Christian Vincent on commercial dance in Los Angeles

August 11, 2017

USC Kaufman lecturer Christian Vincent has worked all over Los Angeles and is known for his work as both a performer and choreographer in the commercial dance scene, garnering credits with Prince, Britney Spears, Shakira, Ricky Martin, and more. Vincent’s classes at USC Kaufman infuse his artistic approach with his commercial experience; he spoke to us a little bit about the city’s dance community and his own Commercial Dance: Professional Dance Preparation (DANC 499) course.

How do commercial projects contribute to your artistic development?

CV: A lot of people believe that the word “commercial” negates artistry, and I don’t personally separate the two. I think that someone who works in the commercial realm is still an artist, and, just like any artist, has to constantly work on their craft.

The most successful commercial dancers, in my opinion, were great artists. They understood the skills that it took to be successful as a dancer, and they learned also to see the broader industry to figure out what would make their uniqueness viral.

When I worked with Prince – certainly a commercial artist, but also one of the greatest artists of our time – he would be very specific about what he wanted to convey with the choreography. His dancers were adept at different styles of dance and effective in various forms, not just one.

There’s an external focus required from a commercial dancer that not every dancer quite understands or learns how to effectively perform–the commercial realm is highly competitive. You need to know how to stand out from the rest.

How do you acquire that? Can it be learned, or are you born with it…?

CV: I think it’s a combination of being born with certain attributes, but also learning specific techniques, putting in certain nuances, as well as learning [to] draw people’s attention.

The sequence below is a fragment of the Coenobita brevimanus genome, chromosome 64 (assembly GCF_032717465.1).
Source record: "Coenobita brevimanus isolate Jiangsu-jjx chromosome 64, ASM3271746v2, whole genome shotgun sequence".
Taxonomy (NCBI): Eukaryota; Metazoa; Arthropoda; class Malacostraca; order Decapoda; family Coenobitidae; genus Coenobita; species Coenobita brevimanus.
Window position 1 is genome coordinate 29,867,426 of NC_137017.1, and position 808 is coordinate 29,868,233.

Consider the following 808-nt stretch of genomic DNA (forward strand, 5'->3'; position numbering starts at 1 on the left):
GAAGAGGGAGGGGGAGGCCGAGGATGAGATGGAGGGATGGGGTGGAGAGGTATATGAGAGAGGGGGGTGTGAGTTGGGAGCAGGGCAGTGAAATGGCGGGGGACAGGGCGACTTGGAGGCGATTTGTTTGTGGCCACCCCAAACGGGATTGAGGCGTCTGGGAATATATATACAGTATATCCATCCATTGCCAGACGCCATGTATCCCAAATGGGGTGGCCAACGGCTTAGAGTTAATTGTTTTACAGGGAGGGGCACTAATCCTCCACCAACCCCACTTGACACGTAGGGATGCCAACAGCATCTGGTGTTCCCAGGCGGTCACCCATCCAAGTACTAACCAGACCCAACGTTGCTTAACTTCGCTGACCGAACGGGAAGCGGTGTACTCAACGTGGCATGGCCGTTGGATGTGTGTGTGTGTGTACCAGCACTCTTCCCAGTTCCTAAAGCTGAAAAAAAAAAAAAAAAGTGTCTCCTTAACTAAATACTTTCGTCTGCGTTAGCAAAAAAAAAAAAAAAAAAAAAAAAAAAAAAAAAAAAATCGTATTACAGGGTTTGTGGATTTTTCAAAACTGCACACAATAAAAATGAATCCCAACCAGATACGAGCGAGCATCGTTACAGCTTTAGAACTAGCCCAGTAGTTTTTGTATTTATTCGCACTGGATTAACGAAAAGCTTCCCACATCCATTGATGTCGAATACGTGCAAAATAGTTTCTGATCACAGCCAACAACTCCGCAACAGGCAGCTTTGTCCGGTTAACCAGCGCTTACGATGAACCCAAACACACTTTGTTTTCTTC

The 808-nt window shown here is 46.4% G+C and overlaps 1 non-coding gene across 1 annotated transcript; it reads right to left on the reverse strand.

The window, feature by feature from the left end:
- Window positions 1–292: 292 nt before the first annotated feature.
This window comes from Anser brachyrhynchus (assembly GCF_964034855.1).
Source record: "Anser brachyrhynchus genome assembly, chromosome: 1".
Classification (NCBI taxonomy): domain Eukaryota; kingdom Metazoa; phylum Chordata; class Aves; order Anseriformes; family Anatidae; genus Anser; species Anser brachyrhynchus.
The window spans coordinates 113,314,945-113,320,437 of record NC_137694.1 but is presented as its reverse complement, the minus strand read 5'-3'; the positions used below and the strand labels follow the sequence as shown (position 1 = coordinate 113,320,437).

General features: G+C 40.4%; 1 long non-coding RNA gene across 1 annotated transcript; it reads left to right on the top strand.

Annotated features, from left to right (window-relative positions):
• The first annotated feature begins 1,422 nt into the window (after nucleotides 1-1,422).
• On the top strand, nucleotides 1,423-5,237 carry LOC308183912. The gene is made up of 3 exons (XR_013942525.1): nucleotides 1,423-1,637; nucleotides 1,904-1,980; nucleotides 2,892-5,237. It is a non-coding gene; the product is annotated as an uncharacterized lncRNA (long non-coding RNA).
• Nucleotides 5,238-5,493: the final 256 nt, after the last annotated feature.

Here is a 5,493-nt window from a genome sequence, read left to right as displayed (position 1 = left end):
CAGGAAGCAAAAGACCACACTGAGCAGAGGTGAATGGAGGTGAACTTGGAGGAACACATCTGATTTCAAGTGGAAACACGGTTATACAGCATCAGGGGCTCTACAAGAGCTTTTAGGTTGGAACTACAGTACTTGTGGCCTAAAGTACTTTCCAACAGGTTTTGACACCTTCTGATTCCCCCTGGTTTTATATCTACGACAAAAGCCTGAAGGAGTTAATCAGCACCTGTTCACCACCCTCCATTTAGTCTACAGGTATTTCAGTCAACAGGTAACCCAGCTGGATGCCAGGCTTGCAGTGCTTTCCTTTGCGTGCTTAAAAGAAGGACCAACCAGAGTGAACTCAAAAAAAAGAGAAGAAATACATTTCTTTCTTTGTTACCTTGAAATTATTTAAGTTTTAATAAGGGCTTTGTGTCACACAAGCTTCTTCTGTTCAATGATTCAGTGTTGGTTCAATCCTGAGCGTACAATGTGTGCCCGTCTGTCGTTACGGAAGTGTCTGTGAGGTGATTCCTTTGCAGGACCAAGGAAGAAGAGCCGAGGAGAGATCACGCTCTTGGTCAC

There are no levels of artistry between the classical and the commercial. They’re just different aesthetics with a different attention.

Which commercial projects are you currently involved in or were in the past year?

CV: I teach at a dance convention called LA Dance Project. I also judge competitions. I was a movement coach at the beginning of this year for Guillermo del Toro’s “The Shape of Water.” I worked as an actor on an episode of a show called “Hidden America,” which I also choreographed. I’m currently touring and starting a new program outside of USC called Kairos, where I do a professional preparation program for dancers that are moving to Los Angeles.

In your commercial dance course, how do you tackle the mentioned needs of the industry?

CV: We’ll discuss the business side of the commercial dance world, review the aesthetics of the choreographers that students will be auditioning for in the future, and work on the practicalities of that aesthetic in the classroom. We’ll work on…creating a brand and a personal identity. We’ll also talk about performing for the camera.

The class is very unique. In most dance education scenarios, you’re learning a technique or focusing on performance…This won’t be about performance, but about the business side and the creation of a commercial identity that is marketable, and makes you feel comfortable as an artist.

Within academia, there are [few] people that have worked in the commercial realm for years, and can communicate the ins and outs and the little tricks of the trade…It’s not in textbooks. It has not been a popular subject within higher education, but now the demands are changing.


The course will be opened to both majors and non-majors and starts in Fall 2017.

Edited for length and clarity by Celine Kiner